An example of a “log” sheet is provided to assist in the employee’s recordkeeping of business/personal use of club dues (see Social Club Dues Paid by Employer – choose landscape option to print). It simply requests the name of the social club, date(s) of use, personal/business use, amount of expenditure, business reason for activity/expenditure, and name and business relationship of individual(s) involved. This report should be used to calculate the personal portion of dues includable in W-2 income.
The personal portion of club/memberships dues will be includable in W-2 income and subject to payroll taxes, both social security and income tax withholding. Also note, personal use of “institutional memberships” (memberships purchased in the university/agency name rather than an employee’s name) are includable in the income of the employee who benefits from the membership.
3.11.C Meals Provided by Employer
The IRS’s disallowance of 50% of business meals and entertainment expenses as a deduction for the employer was not intended to result in 50% of business meals and entertainment expenses being included as taxable compensation to the employee. As long as the expenses are bona fide business meal and entertainment expenses and are substantiated, the amounts will not be included in W-2 taxable income. (IRC Section 162).
For those employees who are entitled to receive reimbursement for actual amounts expended for meals, documentation should be maintained with receipts showing dollar amounts expended and explanation on back as to time, place, purpose, and individual(s) involved. This does not address reimbursement for meals relating to travel status (i.e., overnight). Policies pertaining to travel status and alcohol should be followed and can be found in System reimbursement policy. (See System Guidelines for Disbursement of Funds located in the Office of Budgets and Accounting Section).
3.11.C.2 Employer-Operated Eating Facility
The value of meals provided by the university/agency to its employees can be excluded from the employees’ gross income as a de minimis fringe benefit, provided that the dining facility 1) is owned or leased by the employer, 2) is operated by the employer or by a food services business under contract to the employer, 3) is located on or near the school’s premises, 4) provides meals either during, or immediately before or after, the employees’ workday, and 5) the annual revenue from the facility equals or exceeds its direct operating costs (IRS Treasury Regulation 1.132-7(b)). In addition, the dining facility must not discriminate in favor of highly compensated employees, such as officers, directors, or trustees of the institution. (IRS Treasury Regulation 1.132-7(a)).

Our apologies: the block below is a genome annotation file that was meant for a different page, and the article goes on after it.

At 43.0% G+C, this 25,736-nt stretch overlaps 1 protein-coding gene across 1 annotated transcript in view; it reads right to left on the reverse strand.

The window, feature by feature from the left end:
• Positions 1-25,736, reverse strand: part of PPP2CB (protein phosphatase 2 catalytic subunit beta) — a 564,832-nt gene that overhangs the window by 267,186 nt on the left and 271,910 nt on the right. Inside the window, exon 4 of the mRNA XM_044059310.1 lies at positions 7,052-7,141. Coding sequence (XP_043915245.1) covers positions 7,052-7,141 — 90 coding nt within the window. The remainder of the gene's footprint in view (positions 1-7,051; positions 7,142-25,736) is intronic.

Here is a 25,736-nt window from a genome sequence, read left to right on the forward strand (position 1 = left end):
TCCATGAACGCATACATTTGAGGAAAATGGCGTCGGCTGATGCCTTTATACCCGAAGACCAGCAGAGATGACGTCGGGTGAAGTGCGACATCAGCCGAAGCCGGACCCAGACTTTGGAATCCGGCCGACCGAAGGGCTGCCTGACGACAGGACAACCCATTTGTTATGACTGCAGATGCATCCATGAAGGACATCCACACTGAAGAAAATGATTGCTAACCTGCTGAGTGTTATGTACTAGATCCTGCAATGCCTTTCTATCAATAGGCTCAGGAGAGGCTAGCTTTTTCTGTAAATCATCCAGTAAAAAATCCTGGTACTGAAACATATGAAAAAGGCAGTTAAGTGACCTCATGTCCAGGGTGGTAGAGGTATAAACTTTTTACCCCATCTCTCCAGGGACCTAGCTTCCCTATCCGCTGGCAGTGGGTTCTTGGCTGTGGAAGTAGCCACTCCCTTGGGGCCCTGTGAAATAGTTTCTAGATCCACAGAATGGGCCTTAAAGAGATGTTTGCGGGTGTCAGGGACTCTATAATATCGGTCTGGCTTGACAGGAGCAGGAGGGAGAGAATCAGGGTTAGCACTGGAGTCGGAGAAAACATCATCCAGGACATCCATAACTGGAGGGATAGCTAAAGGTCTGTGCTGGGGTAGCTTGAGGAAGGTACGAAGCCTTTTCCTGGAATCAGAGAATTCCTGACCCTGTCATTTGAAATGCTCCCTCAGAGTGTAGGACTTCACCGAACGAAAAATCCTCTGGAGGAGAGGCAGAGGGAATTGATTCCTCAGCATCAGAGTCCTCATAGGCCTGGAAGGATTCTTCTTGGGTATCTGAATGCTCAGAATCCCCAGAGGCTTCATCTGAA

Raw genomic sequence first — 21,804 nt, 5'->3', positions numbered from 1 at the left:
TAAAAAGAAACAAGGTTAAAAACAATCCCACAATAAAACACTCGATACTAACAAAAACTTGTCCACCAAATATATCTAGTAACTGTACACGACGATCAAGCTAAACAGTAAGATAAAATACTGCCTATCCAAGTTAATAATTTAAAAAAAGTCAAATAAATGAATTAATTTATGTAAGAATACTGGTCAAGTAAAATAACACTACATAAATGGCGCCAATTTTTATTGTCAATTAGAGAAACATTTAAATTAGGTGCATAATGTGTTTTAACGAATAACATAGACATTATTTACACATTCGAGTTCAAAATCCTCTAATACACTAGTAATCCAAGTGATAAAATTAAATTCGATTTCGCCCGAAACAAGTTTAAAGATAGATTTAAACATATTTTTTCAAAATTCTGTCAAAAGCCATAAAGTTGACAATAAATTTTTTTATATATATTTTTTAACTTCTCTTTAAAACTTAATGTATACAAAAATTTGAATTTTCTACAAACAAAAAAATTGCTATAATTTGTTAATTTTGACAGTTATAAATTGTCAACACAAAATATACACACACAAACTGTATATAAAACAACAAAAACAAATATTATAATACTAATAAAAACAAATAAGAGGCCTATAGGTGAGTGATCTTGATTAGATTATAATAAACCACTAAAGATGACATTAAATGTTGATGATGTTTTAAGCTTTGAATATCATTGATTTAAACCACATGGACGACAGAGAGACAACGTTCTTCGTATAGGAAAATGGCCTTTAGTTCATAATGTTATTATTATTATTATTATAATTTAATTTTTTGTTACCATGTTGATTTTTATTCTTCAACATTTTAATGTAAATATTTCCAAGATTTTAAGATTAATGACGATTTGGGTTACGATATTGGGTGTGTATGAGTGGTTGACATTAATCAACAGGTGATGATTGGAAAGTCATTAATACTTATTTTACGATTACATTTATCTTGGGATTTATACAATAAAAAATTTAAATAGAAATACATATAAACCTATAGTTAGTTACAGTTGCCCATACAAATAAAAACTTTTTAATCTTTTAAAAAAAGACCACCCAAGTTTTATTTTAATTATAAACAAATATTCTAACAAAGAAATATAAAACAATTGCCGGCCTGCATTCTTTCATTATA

All meals furnished on the business premises of an employer to employees shall be treated as furnished for the convenience of the employer if more than half of the employees at the business premises are furnished meals. (IRC Section 119(b)(4))
If an employer operates an eating facility that satisfies all the above rules except that it either does not generate revenue equal to at least direct operating costs, or it is discriminatory, the discounts on the meals provided at the eating facility can be valued under a special valuation rule. (IRS Treasury Regulation 1.61-21(j)). Under this valuation rule, the total fair market value (total meal value) of all meals provided at the facility is presumed to equal 150% of the direct operating costs of the facility. The fair market value of an individual meal is then equal to the price charged for the particular meal multiplied by a fraction. This fraction is the total meal value over the gross receipts of the facility. However, this allocation formula does not apply if some groups of employees pay discount rates for meals. In such a case, the total meal subsidy (total meal value less gross receipts) may be allocated among employees in any manner reasonable under the circumstances.
3.11.C.3 Resident Advisors
If lodging in the dormitory is required as a condition of employment, then IRS Treasury Regulation 1.119(a)(2) can be applied to meals provided at no charge. This regulation allows an exclusion from wages for the value of any meal furnished without charge to the employees who reside (as a condition of employment) on the employer’s premises. (See section 3.9.A and section 3.9.G above).